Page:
Journey to Lexington

Hamilton, July 22d, 1810.

   Dear Peggy,
                                             You have been good enough to encourage me to write to you, and (as you flatteringly express it) "communicate anything which I think might amuse you." This I consider one of the greatest privileges and comforts which I enjoy in this place, and feel disposed to engage in it and amuse myself in this way, in which, I fear you sometimes find me dull and tedious. As I at present feel a strong inclination to enjoy that pleasure I must indulge in it, although I have nothing better to entertain you with than an account of an excursion which I lately made into the State of  Kentucky from whence I have returned a few days since.   Wednesday, June...   I left Hamilton, [Ohio] in the morning on horseback and rode to Cincinnati where I remained during the night.  

Thursday, June.... Early in the morning I crossed the Ohio river and proceeded on my way to Lexington. Travelled twenty miles to Gaines' tavern where I breakfasted, although it was then late in the forenoon, after which I rode forward to Arnold’s tavern where I arrived at 6 o'clock in the evening and took lodgings for the night. The road by which I travelled is called the Ridge-Road, so called on account of its being laid out on a ridge of high ground known by the name of the Dry ridge, on which, in travelling the direction I went, you do not meet with a drop of running water for a distance of forty-five miles. The road was very good which, in consequence of the highness of the ground and nature of the soil, I presume must generally be the case.

Of the entertainment which I met with at the Inns on my way I cannot boast so much as of the road. The soil of the country is poor, and its appearance by nature none of the pleasantest, nor have the inhabitants greatly improved it by works of art. They are settled along the road at intervals of eight or ten miles from each other.    They told me that there were no settlements off from the road to the right or left for a long distance, consequently the nearest neighbour which some of them have is ten miles distant. They live by cultivating a small farm and furnishing entertainment to travellers consisting of new whiskey and a liquid called tea or coffee, but which I was not able to determine and for which they never fail to demand an adequate price. But I fancy you have heard enough of poor mountain ridges and miserable Inns, so I shall advance on my journey to the fertile country beyond, whither, if you please, I shall be proud if you will accompany me.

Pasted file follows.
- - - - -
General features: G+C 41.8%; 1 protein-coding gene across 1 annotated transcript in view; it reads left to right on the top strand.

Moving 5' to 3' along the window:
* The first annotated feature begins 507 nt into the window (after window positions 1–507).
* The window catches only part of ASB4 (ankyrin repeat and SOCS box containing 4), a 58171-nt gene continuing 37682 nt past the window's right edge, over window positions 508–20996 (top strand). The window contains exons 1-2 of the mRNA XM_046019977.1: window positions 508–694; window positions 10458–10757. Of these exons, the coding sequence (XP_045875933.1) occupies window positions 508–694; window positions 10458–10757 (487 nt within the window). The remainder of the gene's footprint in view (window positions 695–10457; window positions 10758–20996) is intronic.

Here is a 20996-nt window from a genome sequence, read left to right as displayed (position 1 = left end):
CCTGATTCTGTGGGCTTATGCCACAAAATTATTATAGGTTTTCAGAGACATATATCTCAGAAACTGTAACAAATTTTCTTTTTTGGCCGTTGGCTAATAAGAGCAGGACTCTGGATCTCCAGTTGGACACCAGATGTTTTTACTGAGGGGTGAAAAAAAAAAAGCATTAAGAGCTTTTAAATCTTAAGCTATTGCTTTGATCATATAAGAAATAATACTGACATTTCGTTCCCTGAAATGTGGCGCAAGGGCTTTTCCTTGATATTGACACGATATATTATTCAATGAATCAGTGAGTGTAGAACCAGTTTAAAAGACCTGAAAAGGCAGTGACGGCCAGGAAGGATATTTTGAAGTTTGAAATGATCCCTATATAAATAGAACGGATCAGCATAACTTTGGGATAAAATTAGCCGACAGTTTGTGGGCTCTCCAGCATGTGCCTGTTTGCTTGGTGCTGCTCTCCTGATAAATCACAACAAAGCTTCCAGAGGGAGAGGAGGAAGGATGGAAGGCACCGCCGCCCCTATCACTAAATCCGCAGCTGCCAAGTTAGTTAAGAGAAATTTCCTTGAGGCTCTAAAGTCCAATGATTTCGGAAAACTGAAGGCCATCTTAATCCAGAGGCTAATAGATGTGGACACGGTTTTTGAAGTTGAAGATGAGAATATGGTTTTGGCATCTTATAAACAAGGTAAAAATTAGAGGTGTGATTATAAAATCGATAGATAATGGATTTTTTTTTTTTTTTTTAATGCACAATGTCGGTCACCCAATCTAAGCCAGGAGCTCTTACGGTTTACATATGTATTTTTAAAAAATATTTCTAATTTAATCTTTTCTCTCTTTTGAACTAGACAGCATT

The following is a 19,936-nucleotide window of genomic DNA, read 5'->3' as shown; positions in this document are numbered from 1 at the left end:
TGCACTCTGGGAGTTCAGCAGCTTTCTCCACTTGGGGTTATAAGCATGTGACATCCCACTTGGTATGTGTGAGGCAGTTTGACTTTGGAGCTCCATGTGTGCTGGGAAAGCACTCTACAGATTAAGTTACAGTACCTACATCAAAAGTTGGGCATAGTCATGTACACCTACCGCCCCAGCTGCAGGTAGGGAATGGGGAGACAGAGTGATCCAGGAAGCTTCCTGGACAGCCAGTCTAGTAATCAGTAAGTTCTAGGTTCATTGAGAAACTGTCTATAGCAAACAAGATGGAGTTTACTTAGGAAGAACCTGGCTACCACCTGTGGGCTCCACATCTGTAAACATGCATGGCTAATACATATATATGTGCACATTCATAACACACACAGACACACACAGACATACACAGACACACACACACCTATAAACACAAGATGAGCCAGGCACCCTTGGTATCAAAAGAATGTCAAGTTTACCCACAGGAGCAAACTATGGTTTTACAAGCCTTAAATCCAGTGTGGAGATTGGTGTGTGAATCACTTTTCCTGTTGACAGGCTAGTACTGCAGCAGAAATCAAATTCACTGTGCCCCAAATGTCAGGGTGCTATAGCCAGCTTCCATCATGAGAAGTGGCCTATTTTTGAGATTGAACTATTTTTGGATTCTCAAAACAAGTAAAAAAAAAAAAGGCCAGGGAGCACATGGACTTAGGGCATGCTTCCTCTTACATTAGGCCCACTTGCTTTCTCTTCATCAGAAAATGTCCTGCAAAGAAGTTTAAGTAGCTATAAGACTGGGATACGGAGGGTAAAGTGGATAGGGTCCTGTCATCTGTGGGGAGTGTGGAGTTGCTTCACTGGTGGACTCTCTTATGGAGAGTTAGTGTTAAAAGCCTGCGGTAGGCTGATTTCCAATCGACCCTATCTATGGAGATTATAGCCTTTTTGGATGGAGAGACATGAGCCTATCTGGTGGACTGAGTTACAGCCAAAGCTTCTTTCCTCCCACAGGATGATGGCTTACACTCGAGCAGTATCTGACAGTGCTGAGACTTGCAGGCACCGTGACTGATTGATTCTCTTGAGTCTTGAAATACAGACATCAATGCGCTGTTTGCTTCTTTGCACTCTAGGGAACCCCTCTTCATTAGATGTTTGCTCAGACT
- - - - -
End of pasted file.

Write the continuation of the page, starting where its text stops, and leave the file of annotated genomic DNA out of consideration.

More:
Friday. ..  Set out early in the morning and rode fifteen miles to Nelson's tavern at the south extremity of the Dry ridge, called the foot of the ridge where I breakfasted and continued my journey to Georgetown where I arrived at 3 O'clock, P. M. and sat down to an excellent dinner.  Georgetown is a pleasant place situated on the south side of the North fork of Elkhorn Creek & is the seat of justice for Scott County. It contains a frame Court house and I suppose about eighty houses, about twenty of which are brick and look very neat. As to the particulars of the place or manners of the inhabitants, I trust you will not insist on a particular account of either as I remained there only one hour in the heat of the day, and then proceeded to the residence of Coln. Logan, who lives on a farm in the country.  


McBride, James. "Journey to Lexington, Kentucky, July 22, 1810." Quarterly Publication of the Historical and Philosophical Society of Ohio 5 (January-March 1910): 22-27.